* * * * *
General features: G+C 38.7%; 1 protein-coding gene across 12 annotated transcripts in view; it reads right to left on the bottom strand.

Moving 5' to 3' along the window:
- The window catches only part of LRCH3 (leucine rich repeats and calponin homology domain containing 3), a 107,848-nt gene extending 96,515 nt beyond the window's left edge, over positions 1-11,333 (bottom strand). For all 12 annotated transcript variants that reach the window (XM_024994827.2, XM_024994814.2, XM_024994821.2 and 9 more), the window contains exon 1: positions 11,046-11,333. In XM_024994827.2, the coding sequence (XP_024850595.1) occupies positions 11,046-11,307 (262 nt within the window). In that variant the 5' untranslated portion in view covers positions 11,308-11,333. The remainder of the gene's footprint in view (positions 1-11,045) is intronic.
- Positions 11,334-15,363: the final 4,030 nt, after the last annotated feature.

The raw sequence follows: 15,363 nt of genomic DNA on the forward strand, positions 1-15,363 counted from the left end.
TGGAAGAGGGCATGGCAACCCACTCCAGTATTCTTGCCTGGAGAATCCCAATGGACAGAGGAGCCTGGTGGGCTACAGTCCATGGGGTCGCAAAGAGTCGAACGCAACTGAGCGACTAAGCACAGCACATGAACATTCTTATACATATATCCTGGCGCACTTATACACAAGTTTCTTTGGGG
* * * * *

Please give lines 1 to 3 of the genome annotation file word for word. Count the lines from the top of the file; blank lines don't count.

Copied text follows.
General features: G+C 38.7%; 1 protein-coding gene across 12 annotated transcripts in view; it reads right to left on the bottom strand.

Moving 5' to 3' along the window:
- The window catches only part of LRCH3 (leucine rich repeats and calponin homology domain containing 3), a 107,848-nt gene extending 96,515 nt beyond the window's left edge, over positions 1-11,333 (bottom strand). For all 12 annotated transcript variants that reach the window (XM_024994827.2, XM_024994814.2, XM_024994821.2 and 9 more), the window contains exon 1: positions 11,046-11,333. In XM_024994827.2, the coding sequence (XP_024850595.1) occupies positions 11,046-11,307 (262 nt within the window). In that variant the 5' untranslated portion in view covers positions 11,308-11,333. The remainder of the gene's footprint in view (positions 1-11,045) is intronic.